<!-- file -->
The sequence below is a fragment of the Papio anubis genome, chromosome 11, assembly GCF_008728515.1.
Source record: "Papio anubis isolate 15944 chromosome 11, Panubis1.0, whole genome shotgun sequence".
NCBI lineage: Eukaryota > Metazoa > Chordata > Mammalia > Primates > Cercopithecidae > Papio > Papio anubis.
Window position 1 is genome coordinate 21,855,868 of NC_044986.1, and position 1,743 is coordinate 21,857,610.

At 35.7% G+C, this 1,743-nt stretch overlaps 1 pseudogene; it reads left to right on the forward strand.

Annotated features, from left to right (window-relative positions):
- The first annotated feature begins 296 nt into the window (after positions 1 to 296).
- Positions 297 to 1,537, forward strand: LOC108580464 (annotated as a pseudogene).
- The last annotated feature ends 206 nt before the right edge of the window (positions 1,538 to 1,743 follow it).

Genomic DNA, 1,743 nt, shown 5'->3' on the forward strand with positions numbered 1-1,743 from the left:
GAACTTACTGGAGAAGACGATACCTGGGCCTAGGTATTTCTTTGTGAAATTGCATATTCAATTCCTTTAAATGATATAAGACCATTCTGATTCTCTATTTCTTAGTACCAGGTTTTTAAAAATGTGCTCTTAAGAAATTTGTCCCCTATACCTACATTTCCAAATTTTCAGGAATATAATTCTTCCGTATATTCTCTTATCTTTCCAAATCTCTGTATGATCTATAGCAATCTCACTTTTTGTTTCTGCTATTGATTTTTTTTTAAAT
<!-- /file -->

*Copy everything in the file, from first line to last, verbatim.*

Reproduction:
The sequence below is a fragment of the Papio anubis genome, chromosome 11, assembly GCF_008728515.1.
Source record: "Papio anubis isolate 15944 chromosome 11, Panubis1.0, whole genome shotgun sequence".
NCBI lineage: Eukaryota > Metazoa > Chordata > Mammalia > Primates > Cercopithecidae > Papio > Papio anubis.
Window position 1 is genome coordinate 21,855,868 of NC_044986.1, and position 1,743 is coordinate 21,857,610.

At 35.7% G+C, this 1,743-nt stretch overlaps 1 pseudogene; it reads left to right on the forward strand.

Annotated features, from left to right (window-relative positions):
- The first annotated feature begins 296 nt into the window (after positions 1 to 296).
- Positions 297 to 1,537, forward strand: LOC108580464 (annotated as a pseudogene).
- The last annotated feature ends 206 nt before the right edge of the window (positions 1,538 to 1,743 follow it).

Genomic DNA, 1,743 nt, shown 5'->3' on the forward strand with positions numbered 1-1,743 from the left:
GAACTTACTGGAGAAGACGATACCTGGGCCTAGGTATTTCTTTGTGAAATTGCATATTCAATTCCTTTAAATGATATAAGACCATTCTGATTCTCTATTTCTTAGTACCAGGTTTTTAAAAATGTGCTCTTAAGAAATTTGTCCCCTATACCTACATTTCCAAATTTTCAGGAATATAATTCTTCCGTATATTCTCTTATCTTTCCAAATCTCTGTATGATCTATAGCAATCTCACTTTTTGTTTCTGCTATTGATTTTTTTTTAAAT